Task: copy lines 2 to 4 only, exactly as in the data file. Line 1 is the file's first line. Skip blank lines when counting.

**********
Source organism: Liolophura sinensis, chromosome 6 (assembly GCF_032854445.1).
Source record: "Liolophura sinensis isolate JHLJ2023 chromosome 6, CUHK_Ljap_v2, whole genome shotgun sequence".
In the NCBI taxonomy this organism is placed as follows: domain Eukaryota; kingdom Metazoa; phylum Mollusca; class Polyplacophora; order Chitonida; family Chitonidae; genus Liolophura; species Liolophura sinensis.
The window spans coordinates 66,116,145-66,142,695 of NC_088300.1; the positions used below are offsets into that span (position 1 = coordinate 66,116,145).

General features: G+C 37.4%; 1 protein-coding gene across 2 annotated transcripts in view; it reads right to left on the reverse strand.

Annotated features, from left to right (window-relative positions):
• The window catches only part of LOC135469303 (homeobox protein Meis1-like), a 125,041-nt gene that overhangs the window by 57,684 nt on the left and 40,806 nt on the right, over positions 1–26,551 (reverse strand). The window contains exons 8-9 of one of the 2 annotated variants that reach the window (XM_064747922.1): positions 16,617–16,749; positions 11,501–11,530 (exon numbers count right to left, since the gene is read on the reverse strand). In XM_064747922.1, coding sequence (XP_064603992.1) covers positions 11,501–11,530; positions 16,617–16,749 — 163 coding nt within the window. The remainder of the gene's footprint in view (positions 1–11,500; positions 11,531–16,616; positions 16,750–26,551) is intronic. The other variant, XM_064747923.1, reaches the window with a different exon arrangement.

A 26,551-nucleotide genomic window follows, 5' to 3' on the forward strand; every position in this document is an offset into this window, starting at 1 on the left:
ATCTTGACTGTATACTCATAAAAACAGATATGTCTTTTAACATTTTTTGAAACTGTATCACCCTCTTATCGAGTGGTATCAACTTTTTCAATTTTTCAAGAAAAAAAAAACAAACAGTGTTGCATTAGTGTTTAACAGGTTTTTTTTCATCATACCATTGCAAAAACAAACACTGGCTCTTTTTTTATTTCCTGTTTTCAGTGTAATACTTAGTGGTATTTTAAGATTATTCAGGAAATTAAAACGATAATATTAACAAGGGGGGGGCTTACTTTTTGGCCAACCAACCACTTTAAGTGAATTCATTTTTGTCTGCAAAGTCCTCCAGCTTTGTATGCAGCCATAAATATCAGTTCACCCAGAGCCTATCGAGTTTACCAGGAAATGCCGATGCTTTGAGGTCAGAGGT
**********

Source record: "Liolophura sinensis isolate JHLJ2023 chromosome 6, CUHK_Ljap_v2, whole genome shotgun sequence".
In the NCBI taxonomy this organism is placed as follows: domain Eukaryota; kingdom Metazoa; phylum Mollusca; class Polyplacophora; order Chitonida; family Chitonidae; genus Liolophura; species Liolophura sinensis.
The window spans coordinates 66,116,145-66,142,695 of NC_088300.1; the positions used below are offsets into that span (position 1 = coordinate 66,116,145).